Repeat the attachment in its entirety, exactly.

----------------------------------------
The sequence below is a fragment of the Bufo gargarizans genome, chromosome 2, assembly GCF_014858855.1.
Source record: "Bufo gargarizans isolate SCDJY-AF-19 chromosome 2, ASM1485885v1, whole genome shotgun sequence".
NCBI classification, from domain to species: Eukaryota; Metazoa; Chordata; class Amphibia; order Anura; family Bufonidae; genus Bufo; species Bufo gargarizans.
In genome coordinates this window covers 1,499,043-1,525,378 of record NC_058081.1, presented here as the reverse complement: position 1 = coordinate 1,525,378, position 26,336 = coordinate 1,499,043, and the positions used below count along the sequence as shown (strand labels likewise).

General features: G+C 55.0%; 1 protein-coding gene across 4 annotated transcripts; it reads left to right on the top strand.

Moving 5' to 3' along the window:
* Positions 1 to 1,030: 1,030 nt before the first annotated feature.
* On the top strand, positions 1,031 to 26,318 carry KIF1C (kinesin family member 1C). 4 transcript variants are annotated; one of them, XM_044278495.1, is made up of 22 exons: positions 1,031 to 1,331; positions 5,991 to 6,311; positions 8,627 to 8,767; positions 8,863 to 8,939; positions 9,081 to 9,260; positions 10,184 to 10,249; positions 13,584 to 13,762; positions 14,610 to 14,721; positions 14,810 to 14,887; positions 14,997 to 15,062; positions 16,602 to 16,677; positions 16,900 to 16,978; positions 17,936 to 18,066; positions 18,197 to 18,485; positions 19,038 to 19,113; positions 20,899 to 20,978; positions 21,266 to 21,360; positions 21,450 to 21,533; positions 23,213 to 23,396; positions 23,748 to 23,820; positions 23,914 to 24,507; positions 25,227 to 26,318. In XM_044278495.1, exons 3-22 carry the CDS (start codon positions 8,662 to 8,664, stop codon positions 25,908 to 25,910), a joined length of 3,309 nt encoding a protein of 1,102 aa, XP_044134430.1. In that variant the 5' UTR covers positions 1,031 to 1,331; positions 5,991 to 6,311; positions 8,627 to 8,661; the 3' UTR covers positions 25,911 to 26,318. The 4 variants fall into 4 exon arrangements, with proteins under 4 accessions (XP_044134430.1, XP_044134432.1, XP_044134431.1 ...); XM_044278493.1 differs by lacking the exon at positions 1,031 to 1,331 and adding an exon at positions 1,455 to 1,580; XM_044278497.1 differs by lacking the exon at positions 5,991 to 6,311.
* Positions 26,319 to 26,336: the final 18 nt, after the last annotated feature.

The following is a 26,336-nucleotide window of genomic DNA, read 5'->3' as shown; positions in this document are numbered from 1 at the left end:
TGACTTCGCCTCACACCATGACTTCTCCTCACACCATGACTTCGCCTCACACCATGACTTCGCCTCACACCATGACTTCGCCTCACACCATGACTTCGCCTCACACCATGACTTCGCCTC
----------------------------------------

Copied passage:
The sequence below is a fragment of the Bufo gargarizans genome, chromosome 2, assembly GCF_014858855.1.
Source record: "Bufo gargarizans isolate SCDJY-AF-19 chromosome 2, ASM1485885v1, whole genome shotgun sequence".
NCBI classification, from domain to species: Eukaryota; Metazoa; Chordata; class Amphibia; order Anura; family Bufonidae; genus Bufo; species Bufo gargarizans.
In genome coordinates this window covers 1,499,043-1,525,378 of record NC_058081.1, presented here as the reverse complement: position 1 = coordinate 1,525,378, position 26,336 = coordinate 1,499,043, and the positions used below count along the sequence as shown (strand labels likewise).

General features: G+C 55.0%; 1 protein-coding gene across 4 annotated transcripts; it reads left to right on the top strand.

Moving 5' to 3' along the window:
* Positions 1 to 1,030: 1,030 nt before the first annotated feature.
* On the top strand, positions 1,031 to 26,318 carry KIF1C (kinesin family member 1C). 4 transcript variants are annotated; one of them, XM_044278495.1, is made up of 22 exons: positions 1,031 to 1,331; positions 5,991 to 6,311; positions 8,627 to 8,767; positions 8,863 to 8,939; positions 9,081 to 9,260; positions 10,184 to 10,249; positions 13,584 to 13,762; positions 14,610 to 14,721; positions 14,810 to 14,887; positions 14,997 to 15,062; positions 16,602 to 16,677; positions 16,900 to 16,978; positions 17,936 to 18,066; positions 18,197 to 18,485; positions 19,038 to 19,113; positions 20,899 to 20,978; positions 21,266 to 21,360; positions 21,450 to 21,533; positions 23,213 to 23,396; positions 23,748 to 23,820; positions 23,914 to 24,507; positions 25,227 to 26,318. In XM_044278495.1, exons 3-22 carry the CDS (start codon positions 8,662 to 8,664, stop codon positions 25,908 to 25,910), a joined length of 3,309 nt encoding a protein of 1,102 aa, XP_044134430.1. In that variant the 5' UTR covers positions 1,031 to 1,331; positions 5,991 to 6,311; positions 8,627 to 8,661; the 3' UTR covers positions 25,911 to 26,318. The 4 variants fall into 4 exon arrangements, with proteins under 4 accessions (XP_044134430.1, XP_044134432.1, XP_044134431.1 ...); XM_044278493.1 differs by lacking the exon at positions 1,031 to 1,331 and adding an exon at positions 1,455 to 1,580; XM_044278497.1 differs by lacking the exon at positions 5,991 to 6,311.
* Positions 26,319 to 26,336: the final 18 nt, after the last annotated feature.

The following is a 26,336-nucleotide window of genomic DNA, read 5'->3' as shown; positions in this document are numbered from 1 at the left end:
TGACTTCGCCTCACACCATGACTTCTCCTCACACCATGACTTCGCCTCACACCATGACTTCGCCTCACACCATGACTTCGCCTCACACCATGACTTCGCCTCACACCATGACTTCGCCTC